The Garífuna community is well acquainted with these kinds of alternatives to detention, a long-used federal program that was expanded to manage the surge of Central American families in the summer of 2014. But critics say refugees are being unfairly criminalized. It’s what attorney Harris calls a “flawed interpretation“ of how to comply with the directive to release women and children.

“ICE officers [use] coercion to get the women to accept ankle monitors,” she says. “It’s a tool to get the women out of detention faster and make [ICE’s] numbers look better.”

Khaalid Walls, a spokesperson for ICE, replied to CARA’s findings via email. “The agency is reviewing the claims,” he wrote. “ICE takes very seriously the health, safety and welfare of those in our care.”

Concerning the number of families released from detention and the increase in the use of alternatives to detention following Judge Gee’s ruling, Walls said the agency continues to take steps to ensure compliance.

“567 [adults] now residing in the New York metropolitan area, [were] enrolled in [alternatives to detention] as of Nov. 2015. Custody determinations are made on a case-by-case basis,” Walls said.

Women in the Bronx hoping for asylum, however, say that those determinations often continue the persecution.

The Garífuna are descendants of enslaved Africans; the shackles — or grillettes, as they call them — are “very powerful images,” says Kyle Barron, program manager at the New Sanctuary Coalition of New York City, a local interfaith organization. “They really connect with their history of subjugation.”

“I felt como una delincuente [like a criminal],” says Sharon, 20, who arrived during the surge in July 2014 and had to wear an ankle monitor for three months.

She was 18 when she began her journey from Trujillo to reunite with relatives in Mott Haven. She brought her six-month-old baby, 7-year-old sister and 10-year-old niece. The electronic shackle gave her a skin infection; Gregoria Flores helped her to see a doctor and get permission to remove it.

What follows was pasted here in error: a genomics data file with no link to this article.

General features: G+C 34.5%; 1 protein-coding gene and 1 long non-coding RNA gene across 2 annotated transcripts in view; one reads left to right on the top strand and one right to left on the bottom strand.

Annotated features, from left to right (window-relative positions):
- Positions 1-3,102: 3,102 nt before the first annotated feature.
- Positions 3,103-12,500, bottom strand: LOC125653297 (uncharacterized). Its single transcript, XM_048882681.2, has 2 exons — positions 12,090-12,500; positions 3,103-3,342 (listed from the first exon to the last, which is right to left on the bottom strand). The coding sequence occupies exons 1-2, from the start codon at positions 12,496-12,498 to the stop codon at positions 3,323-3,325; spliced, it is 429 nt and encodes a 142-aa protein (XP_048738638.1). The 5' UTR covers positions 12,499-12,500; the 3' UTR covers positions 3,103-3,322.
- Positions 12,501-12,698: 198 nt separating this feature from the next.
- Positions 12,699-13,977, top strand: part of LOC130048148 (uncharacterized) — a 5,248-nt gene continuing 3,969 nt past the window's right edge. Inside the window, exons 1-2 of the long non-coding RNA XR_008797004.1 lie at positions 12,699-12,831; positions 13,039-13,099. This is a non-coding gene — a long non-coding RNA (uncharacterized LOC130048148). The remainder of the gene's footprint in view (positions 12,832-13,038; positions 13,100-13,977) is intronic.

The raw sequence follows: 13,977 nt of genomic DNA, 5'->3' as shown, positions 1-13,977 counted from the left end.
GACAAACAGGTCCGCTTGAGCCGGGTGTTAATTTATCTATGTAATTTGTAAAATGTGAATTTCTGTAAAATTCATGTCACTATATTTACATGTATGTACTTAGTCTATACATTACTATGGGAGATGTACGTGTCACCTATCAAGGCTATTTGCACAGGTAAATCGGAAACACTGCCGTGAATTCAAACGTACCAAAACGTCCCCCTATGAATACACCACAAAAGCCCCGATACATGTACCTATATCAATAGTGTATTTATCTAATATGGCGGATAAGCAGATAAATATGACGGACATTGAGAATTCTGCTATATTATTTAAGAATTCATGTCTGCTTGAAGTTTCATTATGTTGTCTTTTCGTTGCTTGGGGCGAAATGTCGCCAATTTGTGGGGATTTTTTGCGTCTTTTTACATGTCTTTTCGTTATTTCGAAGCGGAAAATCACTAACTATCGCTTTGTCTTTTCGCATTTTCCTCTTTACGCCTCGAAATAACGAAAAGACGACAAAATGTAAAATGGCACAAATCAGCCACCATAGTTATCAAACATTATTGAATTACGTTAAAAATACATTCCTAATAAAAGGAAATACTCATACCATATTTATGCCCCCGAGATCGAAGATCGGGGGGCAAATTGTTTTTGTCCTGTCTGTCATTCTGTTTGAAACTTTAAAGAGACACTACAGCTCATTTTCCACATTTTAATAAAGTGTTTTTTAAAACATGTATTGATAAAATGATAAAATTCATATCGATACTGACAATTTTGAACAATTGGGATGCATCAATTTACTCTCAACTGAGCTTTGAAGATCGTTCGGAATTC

At Dilley, Philabaum says many women have to wear monitors for longer times — more than six months in some cases, despite compliance with immigration proceedings. The monitor appears to have supplanted phone check-ins.

Advocates say this kind of monitoring is unnecessary. Data published last year by the Asylum Division of US Citizenship and Immigration Services shows that 88 percent of families who are detained have passed the initial credible fear interview, which puts them on a path to asylum. The chance for legal status is what keeps them from running away, says Barron, not ankle bracelets.

Litza, 28, a Garífuna from Santa Rosa de Aguán, Honduras, says even phone supervision has kept her on edge. She arrived in March 2014 and ICE required her to have voice verification calls. Two years later she cannot work and is afraid of being deported if she misses a call. She never applied for asylum, and the deadline has long passed.

“I didn’t know,” she told Flores when they met in February. Flores told Litza, “ICE only calls to see if you’re still here. They don’t tell you what to do.”

Julia’s first monitor, in the meantime, was giving her electric shocks so she had to have it replaced.

“The new one does the same thing,” she says with a sigh. She does not know the date of her next appointment with immigration officials.


From PRI's The World ©2017 PRI